New business parks in the vicinity of Poway and Rancho Bernardo will likely add to the commuter crush on Interstate 15.
It’s a grind employees of BAE Systems in Rancho Bernardo know well. Employees at the international defense contractor say they experience congestion, whether they head north or south when it’s time to go home.
Some relief may be on the way. The California Department of Transportation plans to build four lanes down the freeway median, opening the first segment of the project in 2007.
That initial 8 miles will be in the vicinity of Poway and Rancho Bernardo, running from the state Route 56 junction (Ted Williams Parkway) to Centre City Parkway at Lake Hodges.
The lanes will be reversible to accommodate the dominant flow of traffic, using a median barrier similar to that on the San Diego-Coronado Bridge.
Ultimately, the $1 billion project will stretch 20 miles, from downtown Escondido to Miramar Marine Corps Air Station. A Caltrans spokesman said the whole project could be done by 2012, depending on funding.
Express bus service to five points along Interstate 15 is also part of the plan.
Local contractors set to build the freeway addition include FCI Constructors, Inc., which has its Southern division office in Vista, and San Diego-based Coffman Specialties Inc.
Plenty of people will be on hand to watch the construction’s progress.
As of 2004, the heaviest traffic on I-15 was in the middle of MCAS Miramar, where it splits off to state Route 163. Caltrans statistics show that part of the freeway carried an average of 294,000 vehicles per day. (The Caltrans figures do not differentiate between northbound and southbound traffic, and cover 24 hours.)
Daily traffic counts hover above 200,000 cars per day in the stretches to the north, declining to 185,000 by the time the freeway crosses Lake Hodges.
North of Escondido to the Riverside County line, Interstate 15 carries 124,000 to 146,000 vehicles per day, on average.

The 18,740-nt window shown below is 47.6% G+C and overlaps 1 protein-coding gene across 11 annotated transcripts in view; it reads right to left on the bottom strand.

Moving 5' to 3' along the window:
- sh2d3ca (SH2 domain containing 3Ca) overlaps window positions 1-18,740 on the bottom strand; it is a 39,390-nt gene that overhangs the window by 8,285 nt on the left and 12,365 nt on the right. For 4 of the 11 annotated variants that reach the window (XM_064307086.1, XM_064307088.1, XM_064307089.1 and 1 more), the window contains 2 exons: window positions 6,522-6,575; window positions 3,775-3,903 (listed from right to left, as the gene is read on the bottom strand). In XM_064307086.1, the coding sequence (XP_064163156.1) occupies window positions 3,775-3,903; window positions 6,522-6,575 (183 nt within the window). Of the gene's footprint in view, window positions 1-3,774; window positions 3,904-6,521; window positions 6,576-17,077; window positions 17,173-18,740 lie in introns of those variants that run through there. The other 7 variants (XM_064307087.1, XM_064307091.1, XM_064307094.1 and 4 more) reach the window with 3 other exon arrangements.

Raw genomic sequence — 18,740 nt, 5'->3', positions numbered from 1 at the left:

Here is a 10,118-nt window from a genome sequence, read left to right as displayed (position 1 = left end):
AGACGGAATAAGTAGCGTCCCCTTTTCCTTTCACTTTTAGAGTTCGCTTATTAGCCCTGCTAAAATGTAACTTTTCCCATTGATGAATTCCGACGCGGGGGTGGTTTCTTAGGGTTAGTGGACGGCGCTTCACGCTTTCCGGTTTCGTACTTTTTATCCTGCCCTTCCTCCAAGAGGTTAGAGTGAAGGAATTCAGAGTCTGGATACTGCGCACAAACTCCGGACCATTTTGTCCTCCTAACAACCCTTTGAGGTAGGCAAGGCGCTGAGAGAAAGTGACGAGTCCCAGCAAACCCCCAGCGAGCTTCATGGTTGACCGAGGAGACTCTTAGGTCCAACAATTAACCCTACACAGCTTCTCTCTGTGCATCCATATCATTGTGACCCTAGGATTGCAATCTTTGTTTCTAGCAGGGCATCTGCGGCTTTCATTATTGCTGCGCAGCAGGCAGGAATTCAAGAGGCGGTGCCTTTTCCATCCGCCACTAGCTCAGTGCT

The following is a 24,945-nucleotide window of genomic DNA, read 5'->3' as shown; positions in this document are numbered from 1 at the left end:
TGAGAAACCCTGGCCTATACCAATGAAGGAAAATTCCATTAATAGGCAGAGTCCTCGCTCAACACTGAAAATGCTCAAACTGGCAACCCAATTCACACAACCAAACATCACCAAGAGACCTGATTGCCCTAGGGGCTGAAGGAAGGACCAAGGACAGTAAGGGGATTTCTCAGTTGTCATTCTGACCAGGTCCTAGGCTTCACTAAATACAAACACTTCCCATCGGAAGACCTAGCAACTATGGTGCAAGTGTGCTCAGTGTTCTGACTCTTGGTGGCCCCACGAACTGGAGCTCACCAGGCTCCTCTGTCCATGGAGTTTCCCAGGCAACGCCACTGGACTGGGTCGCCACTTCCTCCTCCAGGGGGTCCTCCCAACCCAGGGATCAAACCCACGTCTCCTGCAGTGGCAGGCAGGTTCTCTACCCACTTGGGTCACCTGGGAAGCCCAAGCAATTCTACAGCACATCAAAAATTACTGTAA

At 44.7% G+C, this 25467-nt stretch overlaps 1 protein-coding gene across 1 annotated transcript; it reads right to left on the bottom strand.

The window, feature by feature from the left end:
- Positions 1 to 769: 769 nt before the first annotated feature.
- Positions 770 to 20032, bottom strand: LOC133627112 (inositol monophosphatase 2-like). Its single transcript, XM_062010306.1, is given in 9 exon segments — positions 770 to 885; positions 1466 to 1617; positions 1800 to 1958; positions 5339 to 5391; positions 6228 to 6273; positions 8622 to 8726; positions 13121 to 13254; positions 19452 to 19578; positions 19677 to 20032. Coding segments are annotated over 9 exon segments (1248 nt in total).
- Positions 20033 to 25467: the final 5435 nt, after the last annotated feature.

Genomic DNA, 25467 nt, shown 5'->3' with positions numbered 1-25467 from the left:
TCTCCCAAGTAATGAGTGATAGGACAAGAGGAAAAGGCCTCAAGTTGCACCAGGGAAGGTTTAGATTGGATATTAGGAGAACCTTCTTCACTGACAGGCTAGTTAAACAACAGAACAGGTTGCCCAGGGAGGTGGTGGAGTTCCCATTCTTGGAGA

Congestion is something you encounter no matter which direction you head on I-15, according to BAE employees.
Conventional wisdom holds that traffic flows south in the morning, from the lower-priced housing in Riverside County to the employment centers of San Diego.
Program manager Jim Dawson and contract specialist Debra Dawson go in the opposite direction. The husband and wife live near La Jolla, so their reverse commute involves at least a portion of I-15 that skirts Poway.
Stop-and-go traffic is not uncommon, said the Dawsons, who added that the homeward drive Thursdays and Fridays can be bad. Jim Dawson said he makes it a point to check the Caltrans map on the Web to gauge traffic congestion.
Jim Guenther, who works in BAE’s security department, lives in Murrieta. He and nine other employees catch a van to work every morning. The 36-mile drive to Rancho Bernardo takes 50 minutes, he said.
Traffic along that stretch of Interstate 15 has gotten heavier in recent years, he said, adding that the driver abandons southbound 15 when there’s an alternative, using Centre City Parkway through Escondido.
The trip north at the end of the day is quicker, he said, but the group still encounters stop-and-go traffic.
After spending years driving himself, Guenther said he’s glad to use the van pool. Not only does he save on gas and insurance, he can nap as he commutes.